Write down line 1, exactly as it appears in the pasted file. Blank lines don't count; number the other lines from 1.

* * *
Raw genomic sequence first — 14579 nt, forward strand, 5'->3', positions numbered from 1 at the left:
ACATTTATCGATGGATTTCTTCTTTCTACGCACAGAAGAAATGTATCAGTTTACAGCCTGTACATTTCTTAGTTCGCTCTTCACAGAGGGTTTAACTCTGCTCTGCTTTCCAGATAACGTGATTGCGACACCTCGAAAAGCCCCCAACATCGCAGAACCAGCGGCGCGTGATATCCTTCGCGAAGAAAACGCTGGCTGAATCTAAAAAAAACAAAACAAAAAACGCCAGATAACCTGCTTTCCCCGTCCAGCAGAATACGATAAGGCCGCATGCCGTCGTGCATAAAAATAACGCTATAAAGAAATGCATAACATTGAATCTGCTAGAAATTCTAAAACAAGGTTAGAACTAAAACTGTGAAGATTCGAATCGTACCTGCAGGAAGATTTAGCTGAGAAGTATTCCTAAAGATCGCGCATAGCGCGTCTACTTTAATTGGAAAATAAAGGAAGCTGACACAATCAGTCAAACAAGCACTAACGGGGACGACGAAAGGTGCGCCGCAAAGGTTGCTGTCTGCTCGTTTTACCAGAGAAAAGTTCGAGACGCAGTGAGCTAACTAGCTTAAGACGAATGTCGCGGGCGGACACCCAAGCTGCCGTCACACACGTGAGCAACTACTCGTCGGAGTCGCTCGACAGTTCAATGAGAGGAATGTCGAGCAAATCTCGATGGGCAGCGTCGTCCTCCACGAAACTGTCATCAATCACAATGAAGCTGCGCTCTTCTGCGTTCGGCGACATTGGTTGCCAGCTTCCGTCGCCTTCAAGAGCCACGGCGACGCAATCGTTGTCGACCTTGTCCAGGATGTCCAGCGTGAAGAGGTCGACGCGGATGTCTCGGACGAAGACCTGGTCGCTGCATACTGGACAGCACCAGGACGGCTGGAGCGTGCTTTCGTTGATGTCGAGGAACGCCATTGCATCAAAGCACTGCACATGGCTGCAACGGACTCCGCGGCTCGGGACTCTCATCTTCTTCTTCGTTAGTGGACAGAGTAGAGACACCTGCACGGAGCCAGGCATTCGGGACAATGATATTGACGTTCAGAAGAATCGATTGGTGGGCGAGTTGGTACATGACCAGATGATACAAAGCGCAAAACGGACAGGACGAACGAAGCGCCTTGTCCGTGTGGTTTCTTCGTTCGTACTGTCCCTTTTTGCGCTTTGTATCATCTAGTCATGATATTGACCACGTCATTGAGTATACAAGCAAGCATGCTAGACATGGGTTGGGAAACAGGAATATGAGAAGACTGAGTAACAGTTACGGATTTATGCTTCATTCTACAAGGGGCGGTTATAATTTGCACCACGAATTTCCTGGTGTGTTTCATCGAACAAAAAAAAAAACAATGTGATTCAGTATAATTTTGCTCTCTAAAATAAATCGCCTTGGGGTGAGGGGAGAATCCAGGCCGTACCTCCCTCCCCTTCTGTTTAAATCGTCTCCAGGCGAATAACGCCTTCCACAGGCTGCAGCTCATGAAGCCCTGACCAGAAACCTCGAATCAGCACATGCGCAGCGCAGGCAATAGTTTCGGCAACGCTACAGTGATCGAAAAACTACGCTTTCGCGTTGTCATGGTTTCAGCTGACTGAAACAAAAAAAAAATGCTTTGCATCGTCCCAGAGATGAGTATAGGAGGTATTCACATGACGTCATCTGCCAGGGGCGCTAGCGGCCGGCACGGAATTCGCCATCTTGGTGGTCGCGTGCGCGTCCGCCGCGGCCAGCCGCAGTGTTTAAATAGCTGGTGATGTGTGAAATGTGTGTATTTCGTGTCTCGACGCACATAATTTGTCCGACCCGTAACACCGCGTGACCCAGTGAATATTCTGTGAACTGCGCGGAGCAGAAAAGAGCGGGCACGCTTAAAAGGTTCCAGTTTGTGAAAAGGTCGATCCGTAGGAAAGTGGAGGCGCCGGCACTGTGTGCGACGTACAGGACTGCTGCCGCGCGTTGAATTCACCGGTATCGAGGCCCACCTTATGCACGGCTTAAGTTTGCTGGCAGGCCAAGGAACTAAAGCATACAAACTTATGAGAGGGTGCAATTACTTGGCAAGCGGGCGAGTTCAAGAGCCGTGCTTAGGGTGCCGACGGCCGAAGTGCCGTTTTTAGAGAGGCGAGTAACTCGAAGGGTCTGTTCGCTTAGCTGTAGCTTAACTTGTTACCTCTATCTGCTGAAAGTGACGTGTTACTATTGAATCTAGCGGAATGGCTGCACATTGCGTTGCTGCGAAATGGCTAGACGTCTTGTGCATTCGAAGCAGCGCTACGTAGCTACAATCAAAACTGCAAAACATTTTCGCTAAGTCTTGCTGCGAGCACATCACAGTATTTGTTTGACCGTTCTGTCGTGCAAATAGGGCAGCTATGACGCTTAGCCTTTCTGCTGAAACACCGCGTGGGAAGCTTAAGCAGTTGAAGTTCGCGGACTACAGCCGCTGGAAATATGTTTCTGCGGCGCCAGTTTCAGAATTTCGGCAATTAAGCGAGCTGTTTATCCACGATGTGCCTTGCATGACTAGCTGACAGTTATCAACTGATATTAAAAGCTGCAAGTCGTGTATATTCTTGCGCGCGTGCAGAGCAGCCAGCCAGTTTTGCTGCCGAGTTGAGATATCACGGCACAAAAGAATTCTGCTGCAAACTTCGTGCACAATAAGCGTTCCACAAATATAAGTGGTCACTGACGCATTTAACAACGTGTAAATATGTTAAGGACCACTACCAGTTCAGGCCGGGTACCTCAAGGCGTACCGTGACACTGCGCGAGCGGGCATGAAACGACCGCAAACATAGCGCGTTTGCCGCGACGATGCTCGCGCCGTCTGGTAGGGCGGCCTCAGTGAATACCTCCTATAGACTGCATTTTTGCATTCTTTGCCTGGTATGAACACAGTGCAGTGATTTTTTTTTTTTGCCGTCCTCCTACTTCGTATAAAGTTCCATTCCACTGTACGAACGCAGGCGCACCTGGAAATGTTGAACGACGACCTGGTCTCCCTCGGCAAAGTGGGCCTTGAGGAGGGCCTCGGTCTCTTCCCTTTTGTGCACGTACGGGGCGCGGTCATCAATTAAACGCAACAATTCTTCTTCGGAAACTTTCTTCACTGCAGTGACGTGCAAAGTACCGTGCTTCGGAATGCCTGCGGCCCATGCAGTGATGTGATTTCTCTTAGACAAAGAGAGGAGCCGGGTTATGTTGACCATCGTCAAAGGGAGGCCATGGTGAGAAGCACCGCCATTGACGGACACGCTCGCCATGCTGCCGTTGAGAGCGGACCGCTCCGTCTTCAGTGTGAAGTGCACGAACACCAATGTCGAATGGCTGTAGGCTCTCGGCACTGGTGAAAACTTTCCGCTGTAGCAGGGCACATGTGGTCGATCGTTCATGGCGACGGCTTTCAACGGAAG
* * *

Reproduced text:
Raw genomic sequence first — 14579 nt, forward strand, 5'->3', positions numbered from 1 at the left: